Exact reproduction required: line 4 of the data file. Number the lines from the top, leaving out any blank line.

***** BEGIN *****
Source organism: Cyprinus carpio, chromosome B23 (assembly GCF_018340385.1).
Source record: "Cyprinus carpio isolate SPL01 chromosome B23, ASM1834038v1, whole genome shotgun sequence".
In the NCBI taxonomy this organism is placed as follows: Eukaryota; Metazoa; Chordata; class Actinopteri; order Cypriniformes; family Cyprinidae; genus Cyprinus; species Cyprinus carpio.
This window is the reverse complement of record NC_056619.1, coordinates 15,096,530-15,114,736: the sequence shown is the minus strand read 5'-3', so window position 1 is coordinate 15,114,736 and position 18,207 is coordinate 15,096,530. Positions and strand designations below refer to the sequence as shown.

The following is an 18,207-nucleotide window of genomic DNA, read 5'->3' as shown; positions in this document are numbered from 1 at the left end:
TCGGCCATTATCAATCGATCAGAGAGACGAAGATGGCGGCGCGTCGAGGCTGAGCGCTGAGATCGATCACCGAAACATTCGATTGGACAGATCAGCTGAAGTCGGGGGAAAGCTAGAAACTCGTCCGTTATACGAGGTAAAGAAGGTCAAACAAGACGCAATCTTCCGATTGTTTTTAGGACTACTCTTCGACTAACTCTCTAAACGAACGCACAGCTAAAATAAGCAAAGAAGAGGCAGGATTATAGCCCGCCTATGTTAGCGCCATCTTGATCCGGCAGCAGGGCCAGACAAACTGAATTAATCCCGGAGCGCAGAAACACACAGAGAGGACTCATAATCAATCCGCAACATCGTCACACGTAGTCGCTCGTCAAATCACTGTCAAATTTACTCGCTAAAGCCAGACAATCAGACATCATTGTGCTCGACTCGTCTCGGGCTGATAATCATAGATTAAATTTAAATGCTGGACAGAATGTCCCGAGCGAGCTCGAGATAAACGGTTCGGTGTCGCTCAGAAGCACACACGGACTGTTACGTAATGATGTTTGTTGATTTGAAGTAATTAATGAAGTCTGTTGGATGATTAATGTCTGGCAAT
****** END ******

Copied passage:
This window is the reverse complement of record NC_056619.1, coordinates 15,096,530-15,114,736: the sequence shown is the minus strand read 5'-3', so window position 1 is coordinate 15,114,736 and position 18,207 is coordinate 15,096,530. Positions and strand designations below refer to the sequence as shown.